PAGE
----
ASH 2013: Can New Gene Therapy Help Without Causing Leukemia?

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A presentation at the American Society of Hematology meeting demonstrated a very small study indicating that kids with so-called "bubble-boy disease" may benefit from gene therapy without the common side effect of leukemia.

The study was conducted by Sun-Yun Pai, M.D., of the Dana Farber Cancer Institute and Boston's Children's Hospital, and colleagues. Out of nine children under one year old and diagnosed with X-linked severe combined immunodeficiency (SCID) who were given a self-inactivating (SIN) gammaretroviral vector, seven were doing well after three years.

Typically the treatment for SCID involves a stem cell transplant, but finding donors takes a very long time in most cases.

Gene therapy an 'attractive option'

Pai was quoted by MedPage Today as saying:

Without curative therapy such as bone marrow transplantation, these boys die of opportunistic or community-acquired viral infection. Outcomes for boys who do not have well-matched donors are suboptimal. For these patients, gene therapy is an attractive option.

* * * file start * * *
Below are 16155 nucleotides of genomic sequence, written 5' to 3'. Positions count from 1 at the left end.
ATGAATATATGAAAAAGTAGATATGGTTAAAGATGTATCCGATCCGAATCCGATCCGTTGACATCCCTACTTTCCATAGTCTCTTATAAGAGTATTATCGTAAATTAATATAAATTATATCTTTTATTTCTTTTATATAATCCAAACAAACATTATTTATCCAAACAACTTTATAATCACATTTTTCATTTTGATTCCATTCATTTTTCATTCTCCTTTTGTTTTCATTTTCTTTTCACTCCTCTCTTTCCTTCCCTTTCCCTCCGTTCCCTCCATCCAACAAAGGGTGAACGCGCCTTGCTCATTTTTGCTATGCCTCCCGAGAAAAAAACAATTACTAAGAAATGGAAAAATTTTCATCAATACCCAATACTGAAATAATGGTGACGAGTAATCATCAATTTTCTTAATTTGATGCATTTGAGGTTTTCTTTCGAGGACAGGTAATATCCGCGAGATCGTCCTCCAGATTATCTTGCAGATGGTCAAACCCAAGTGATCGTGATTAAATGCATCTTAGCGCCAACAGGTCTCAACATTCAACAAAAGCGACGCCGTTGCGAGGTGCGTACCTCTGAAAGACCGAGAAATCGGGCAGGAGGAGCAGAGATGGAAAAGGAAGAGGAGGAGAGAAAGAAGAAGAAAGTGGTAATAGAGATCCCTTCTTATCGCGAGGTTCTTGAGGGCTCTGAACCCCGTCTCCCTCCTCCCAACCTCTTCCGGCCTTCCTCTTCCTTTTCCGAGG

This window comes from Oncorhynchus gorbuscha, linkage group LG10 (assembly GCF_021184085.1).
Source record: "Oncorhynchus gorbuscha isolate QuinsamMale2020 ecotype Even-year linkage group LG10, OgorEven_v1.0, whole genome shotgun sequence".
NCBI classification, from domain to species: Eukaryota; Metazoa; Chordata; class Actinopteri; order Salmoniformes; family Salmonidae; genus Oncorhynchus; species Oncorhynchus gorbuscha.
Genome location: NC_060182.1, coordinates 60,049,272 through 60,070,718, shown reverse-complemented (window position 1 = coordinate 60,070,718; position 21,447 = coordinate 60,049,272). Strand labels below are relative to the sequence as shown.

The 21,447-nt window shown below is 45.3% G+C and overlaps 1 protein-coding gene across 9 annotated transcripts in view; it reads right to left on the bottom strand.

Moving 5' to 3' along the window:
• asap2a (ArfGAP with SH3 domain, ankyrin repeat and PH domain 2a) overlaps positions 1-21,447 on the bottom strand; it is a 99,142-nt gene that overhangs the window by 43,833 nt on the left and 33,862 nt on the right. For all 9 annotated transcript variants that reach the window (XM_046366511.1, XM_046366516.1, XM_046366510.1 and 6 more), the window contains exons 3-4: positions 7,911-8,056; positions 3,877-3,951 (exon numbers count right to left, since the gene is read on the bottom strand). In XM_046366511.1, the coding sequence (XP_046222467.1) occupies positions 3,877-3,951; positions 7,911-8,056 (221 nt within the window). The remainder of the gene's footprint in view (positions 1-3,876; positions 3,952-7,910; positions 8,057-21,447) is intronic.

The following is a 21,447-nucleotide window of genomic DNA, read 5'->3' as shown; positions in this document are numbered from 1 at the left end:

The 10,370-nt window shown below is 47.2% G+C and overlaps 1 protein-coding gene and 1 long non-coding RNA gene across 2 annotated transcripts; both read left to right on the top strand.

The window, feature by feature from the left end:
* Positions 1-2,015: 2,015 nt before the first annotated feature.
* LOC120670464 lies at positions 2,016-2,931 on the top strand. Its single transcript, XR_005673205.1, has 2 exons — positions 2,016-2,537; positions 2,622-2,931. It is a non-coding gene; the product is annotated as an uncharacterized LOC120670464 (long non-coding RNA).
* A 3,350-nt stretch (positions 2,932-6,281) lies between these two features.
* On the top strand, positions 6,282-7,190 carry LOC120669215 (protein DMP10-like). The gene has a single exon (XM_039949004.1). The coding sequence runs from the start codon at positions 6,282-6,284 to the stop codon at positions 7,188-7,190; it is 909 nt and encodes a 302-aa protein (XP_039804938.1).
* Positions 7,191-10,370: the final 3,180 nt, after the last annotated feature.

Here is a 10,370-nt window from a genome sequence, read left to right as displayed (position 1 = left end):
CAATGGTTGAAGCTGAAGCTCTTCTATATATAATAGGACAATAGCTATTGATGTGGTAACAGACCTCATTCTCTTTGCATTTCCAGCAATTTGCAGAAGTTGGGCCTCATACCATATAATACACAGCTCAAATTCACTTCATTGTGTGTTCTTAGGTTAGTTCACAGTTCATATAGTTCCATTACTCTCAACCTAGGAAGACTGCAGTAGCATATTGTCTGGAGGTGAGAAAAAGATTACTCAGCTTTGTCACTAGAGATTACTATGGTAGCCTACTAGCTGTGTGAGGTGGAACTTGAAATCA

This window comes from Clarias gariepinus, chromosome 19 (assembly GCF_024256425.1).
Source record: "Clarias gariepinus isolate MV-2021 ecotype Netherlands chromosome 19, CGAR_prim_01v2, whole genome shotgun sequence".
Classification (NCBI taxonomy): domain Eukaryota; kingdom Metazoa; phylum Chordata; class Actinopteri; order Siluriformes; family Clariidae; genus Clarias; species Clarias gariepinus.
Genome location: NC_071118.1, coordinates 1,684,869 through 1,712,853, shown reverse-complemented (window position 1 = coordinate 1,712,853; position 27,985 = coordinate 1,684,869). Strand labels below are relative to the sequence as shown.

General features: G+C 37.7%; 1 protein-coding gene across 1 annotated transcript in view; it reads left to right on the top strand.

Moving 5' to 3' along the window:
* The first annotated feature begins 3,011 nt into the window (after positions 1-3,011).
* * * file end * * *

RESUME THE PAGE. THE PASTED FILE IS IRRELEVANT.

SCID is an otherwise fatal disease and genetic therapy has been attempted in these kids before, but several of them from a French study who were given a different gammaretroviral vector developed T-cell acute lymphoblastic leukemia. One of the patients died while the others recovered. Since the other kids recovered and are said to be doing well, this justified a similar gene therapy approach, but one that tried to eliminate the leukemia risk.

While it appears that Pai's group has done that, it should be added that in the other trial, the kids who developed leukemia developed the disease at the three- to five-year mark, so there's no assurance that kids from this group will not develop the blood cancer too.

Source: MedPage Today

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